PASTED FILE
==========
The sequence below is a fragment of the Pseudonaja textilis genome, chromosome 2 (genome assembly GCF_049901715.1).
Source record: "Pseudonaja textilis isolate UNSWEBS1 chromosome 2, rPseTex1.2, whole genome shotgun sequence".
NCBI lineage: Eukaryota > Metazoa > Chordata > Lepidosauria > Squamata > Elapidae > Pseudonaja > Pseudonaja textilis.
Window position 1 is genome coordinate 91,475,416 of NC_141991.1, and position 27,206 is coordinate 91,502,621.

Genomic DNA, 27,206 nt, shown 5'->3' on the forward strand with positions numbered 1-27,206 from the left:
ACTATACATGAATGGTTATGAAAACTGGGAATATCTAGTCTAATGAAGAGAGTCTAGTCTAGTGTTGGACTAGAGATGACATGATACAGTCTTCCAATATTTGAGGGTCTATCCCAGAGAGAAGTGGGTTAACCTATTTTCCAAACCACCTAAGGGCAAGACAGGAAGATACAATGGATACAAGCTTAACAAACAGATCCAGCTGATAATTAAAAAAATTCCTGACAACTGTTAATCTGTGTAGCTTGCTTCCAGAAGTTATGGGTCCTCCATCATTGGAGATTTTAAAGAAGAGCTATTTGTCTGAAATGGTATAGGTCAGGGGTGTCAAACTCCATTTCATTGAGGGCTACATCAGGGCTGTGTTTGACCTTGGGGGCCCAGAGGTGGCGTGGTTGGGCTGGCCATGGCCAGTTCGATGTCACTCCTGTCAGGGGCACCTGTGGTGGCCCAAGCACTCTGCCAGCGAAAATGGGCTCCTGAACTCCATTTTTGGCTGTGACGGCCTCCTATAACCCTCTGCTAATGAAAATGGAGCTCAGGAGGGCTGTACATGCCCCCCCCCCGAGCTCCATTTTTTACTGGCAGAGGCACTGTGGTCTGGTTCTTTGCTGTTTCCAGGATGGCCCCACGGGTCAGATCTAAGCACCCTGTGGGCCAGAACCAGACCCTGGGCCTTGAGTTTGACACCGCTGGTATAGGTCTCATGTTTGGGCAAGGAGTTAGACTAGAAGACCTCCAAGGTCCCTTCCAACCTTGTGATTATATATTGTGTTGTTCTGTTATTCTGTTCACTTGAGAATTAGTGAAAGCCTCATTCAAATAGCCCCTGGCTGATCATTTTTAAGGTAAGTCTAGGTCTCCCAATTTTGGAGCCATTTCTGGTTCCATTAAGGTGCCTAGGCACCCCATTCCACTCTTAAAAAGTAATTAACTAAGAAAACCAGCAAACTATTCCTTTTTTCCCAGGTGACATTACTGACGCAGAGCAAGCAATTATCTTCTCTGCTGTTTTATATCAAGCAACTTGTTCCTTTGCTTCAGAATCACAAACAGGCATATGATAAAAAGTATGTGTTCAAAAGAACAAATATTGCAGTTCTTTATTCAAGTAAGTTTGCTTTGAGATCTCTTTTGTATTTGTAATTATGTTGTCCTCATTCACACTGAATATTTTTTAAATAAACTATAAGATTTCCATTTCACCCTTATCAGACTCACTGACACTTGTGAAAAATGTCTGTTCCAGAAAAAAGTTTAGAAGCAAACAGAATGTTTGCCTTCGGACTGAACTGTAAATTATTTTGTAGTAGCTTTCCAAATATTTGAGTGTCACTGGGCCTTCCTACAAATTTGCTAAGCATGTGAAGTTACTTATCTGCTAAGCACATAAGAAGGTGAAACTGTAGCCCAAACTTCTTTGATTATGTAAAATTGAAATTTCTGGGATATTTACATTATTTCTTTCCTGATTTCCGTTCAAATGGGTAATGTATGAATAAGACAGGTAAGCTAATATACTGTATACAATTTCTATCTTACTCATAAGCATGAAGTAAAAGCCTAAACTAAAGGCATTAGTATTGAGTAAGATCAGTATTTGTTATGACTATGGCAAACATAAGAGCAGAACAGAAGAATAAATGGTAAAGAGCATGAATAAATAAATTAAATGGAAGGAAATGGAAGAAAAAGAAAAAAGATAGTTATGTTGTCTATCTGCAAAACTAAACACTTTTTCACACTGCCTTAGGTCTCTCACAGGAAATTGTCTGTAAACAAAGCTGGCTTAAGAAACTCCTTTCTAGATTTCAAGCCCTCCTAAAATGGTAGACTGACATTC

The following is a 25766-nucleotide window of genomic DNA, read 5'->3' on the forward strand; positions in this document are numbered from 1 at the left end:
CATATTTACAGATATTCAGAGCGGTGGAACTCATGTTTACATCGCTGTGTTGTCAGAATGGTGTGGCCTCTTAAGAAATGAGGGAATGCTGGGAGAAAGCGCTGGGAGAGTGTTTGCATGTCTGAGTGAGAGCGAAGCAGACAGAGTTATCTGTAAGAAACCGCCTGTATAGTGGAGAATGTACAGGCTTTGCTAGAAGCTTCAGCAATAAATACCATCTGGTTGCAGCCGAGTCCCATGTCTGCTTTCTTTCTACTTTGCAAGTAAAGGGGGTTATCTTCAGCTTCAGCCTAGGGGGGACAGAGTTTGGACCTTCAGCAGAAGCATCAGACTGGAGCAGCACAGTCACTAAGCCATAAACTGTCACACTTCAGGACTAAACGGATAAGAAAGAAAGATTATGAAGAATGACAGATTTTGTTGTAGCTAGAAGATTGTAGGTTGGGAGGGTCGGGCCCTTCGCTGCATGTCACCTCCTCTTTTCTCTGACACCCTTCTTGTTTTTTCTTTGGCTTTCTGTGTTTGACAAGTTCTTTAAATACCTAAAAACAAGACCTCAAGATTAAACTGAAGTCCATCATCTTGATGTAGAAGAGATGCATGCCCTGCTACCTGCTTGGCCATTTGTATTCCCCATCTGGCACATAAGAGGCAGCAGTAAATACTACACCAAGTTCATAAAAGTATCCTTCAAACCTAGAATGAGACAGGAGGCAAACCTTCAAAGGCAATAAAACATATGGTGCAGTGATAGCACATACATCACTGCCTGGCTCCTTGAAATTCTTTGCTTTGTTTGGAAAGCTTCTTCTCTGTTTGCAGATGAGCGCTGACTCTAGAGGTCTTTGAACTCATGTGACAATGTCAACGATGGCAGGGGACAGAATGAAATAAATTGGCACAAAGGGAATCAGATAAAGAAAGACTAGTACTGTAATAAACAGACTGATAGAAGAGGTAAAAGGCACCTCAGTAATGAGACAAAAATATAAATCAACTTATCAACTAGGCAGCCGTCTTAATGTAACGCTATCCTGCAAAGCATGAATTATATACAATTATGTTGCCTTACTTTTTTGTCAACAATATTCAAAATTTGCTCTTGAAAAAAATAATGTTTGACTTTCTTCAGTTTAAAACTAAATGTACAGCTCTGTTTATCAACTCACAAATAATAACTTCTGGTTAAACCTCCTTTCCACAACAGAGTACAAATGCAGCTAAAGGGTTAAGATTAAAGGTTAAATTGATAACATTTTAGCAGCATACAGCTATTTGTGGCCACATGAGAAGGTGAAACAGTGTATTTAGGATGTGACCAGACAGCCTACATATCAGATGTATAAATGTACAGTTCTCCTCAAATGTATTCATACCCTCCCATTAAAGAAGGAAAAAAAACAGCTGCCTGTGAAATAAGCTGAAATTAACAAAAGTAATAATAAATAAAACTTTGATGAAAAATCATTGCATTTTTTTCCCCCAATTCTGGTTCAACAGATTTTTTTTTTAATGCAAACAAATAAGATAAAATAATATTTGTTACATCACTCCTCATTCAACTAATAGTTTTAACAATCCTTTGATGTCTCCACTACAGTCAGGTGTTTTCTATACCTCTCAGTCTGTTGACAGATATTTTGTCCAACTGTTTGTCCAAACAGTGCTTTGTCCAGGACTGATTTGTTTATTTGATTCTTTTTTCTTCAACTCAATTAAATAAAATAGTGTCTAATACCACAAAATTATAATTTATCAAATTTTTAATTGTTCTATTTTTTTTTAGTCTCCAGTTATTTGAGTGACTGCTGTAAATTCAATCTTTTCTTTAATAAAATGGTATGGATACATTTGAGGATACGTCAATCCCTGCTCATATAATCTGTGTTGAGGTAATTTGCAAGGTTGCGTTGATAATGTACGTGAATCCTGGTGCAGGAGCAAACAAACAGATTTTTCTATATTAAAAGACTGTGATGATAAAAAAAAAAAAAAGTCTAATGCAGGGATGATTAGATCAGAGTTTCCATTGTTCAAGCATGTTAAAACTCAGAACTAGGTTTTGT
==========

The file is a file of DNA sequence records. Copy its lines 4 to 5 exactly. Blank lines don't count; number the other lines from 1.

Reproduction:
Window position 1 is genome coordinate 91,475,416 of NC_141991.1, and position 27,206 is coordinate 91,502,621.

Genomic DNA, 27,206 nt, shown 5'->3' on the forward strand with positions numbered 1-27,206 from the left: